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  Miscellaneous Tips and Tricks For QuarkXPress™ - Part Four

Tip No. 17

You may find yourself in a situation where you or your company changes printers or service bureaus and they will only accept QuarkXPress files. Trouble is, you've been using Microsoft® Word® or Publisher or Adobe® PageMaker® or CorelDRAW®, Deneba Canvas™, Macromedia® FreeHand® or some other layout program. Worse yet, you've got to edit and reprint some old layouts and they don't exist in QuarkXPress format. What do you do?

As a temporary solution, you can quick-port the layout as a PDF from the other application, then load the layout into a picture box in QuarkXPress and you're all set. You collect for output and include the PDF with the QuarkXPress document file like you would any other image:

There are a few drawbacks to this, though. Let me explain. One, the quality of the output from Quark™ will only be as good as the quality of the PDF. With so many applications able to write PDF files, you have to be sure the PDF will output as expected. You can use Adobe Acrobat®Distiller® to create the PDF file. If you create the PDF using Distiller, it will be a clean file because Adobe is the source of PDF and Distiller makes reliable PDF files.

Another drawback with this technique is that the layout is uneditable. This technique is not intended as a cure-all. It is intended to use in a pinch. If you need to make changes then edit the layout in the source application and create new PDF files to place into QuarkXPress. You also can port bits and pieces of the layout as individual PDF files and make changes as new objects around them in Quark.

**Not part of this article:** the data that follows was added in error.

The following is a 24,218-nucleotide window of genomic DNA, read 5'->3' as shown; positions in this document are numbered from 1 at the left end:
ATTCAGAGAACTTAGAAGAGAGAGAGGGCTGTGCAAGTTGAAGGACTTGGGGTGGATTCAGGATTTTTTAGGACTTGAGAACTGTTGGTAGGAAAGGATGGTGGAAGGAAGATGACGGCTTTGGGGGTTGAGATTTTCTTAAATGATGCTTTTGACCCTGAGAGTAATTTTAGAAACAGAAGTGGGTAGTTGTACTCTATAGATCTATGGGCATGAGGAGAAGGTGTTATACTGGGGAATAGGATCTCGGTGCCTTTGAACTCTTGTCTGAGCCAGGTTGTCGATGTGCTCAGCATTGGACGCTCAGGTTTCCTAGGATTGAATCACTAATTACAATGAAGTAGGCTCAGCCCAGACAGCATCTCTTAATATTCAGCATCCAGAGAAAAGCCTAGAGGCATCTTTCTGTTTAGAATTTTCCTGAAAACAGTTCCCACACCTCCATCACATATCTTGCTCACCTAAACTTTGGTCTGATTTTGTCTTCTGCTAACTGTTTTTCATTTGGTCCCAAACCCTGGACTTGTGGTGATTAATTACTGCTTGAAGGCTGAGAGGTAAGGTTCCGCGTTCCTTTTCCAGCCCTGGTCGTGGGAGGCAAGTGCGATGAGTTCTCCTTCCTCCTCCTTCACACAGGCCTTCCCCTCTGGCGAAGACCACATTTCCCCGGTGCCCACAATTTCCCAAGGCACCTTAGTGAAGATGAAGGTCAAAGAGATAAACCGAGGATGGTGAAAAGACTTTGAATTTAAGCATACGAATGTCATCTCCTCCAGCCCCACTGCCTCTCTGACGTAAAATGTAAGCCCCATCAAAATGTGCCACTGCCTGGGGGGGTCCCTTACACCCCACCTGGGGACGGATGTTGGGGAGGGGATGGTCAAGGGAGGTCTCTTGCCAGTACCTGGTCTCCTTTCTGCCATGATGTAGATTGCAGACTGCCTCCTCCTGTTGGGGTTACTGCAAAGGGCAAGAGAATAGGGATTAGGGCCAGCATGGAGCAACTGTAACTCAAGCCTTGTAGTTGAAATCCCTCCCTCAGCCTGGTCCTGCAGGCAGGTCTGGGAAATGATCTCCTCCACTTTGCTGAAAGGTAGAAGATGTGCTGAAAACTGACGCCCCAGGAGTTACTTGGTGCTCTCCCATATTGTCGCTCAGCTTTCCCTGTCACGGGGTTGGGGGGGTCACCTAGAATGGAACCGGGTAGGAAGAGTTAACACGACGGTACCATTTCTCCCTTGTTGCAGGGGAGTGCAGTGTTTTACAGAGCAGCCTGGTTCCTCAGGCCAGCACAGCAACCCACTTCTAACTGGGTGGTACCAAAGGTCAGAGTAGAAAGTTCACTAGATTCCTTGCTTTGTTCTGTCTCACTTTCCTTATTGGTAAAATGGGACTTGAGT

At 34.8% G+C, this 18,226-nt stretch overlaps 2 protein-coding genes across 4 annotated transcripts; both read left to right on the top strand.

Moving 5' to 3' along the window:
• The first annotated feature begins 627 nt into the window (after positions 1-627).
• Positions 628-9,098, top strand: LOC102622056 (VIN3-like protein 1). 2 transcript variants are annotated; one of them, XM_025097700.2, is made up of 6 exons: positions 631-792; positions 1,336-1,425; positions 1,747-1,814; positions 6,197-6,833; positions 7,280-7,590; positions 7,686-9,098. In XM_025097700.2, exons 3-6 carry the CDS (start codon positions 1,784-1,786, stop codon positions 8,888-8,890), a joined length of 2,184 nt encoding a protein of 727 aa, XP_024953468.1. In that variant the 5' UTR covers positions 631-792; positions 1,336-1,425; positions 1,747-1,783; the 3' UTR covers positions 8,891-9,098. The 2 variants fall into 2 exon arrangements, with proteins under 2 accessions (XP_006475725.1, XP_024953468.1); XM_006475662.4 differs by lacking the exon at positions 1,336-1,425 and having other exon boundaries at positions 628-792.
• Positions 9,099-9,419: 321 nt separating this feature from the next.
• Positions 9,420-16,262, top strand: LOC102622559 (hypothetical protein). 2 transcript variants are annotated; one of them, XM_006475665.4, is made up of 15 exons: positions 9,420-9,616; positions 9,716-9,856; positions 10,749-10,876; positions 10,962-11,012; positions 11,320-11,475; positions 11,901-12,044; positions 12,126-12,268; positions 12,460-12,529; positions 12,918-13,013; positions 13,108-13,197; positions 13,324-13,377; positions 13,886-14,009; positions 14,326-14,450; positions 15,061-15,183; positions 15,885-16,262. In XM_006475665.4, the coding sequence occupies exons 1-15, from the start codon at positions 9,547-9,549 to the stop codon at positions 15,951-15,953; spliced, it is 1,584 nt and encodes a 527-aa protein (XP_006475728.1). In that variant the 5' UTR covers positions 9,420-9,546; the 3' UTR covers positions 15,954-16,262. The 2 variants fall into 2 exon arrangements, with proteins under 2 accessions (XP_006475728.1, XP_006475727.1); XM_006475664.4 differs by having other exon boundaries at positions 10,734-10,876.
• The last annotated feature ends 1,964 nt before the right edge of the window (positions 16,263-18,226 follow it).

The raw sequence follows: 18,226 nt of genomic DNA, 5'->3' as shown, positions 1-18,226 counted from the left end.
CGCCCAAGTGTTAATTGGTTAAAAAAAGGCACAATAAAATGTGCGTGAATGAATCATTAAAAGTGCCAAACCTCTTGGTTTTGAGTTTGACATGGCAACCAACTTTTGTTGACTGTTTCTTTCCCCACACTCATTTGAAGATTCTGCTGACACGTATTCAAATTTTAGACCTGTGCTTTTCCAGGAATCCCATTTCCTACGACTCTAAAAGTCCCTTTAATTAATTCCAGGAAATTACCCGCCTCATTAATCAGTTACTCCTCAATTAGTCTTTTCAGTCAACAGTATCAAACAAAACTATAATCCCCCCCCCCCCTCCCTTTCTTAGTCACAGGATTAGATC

There are a number of ways to make a PDF from the source application. In Microsoft Publisher you can export the layout as a PostScript file. This uses the Windows® PostScript driver (PSCRIPT.DRV). This will create a .PS or .PRN file on your drive. You can drag and drop this file into Distiller and it will create a PDF file.

Some applications such as CorelDRAW, Deneba Canvas and Macromedia FreeHand allow the saving or exporting of PDF files directly. Try any or all of these methods to get the desired result. You may have to do a lot of hit-and-miss tests, but once you figure out a reliable work flow you can repeat the process over and over.

In any event, you should always print out laser proofs on a PostScript® laser printer from the QuarkXPress application. If the job is to be in color then printout color separations on the laser printer. Count the number of plates. If it is a four-color job then there must be four (and only four) plates printed. Also check to make sure all the fonts render properly and everything appears as it is supposed to. If you find that errors are occurring, there is a good chance that they stem from the output settings of the the source application. Test this by printing directly from the source files in the application that was used to create them. Once you've ironed that out, create new PDF files with the new settings then place these new ones into the Quark picture boxes. Proof these on the laser printer just to make sure.

In short, do everything you would normally do before press time. Get a match print or color key and check the color...whatever.

Ultimately you will need to create your layouts in Quark. If your old layouts are in PageMaker format, there is a file conversion utility available from MarkzWare called PM2Q which would probably work better.

More later...


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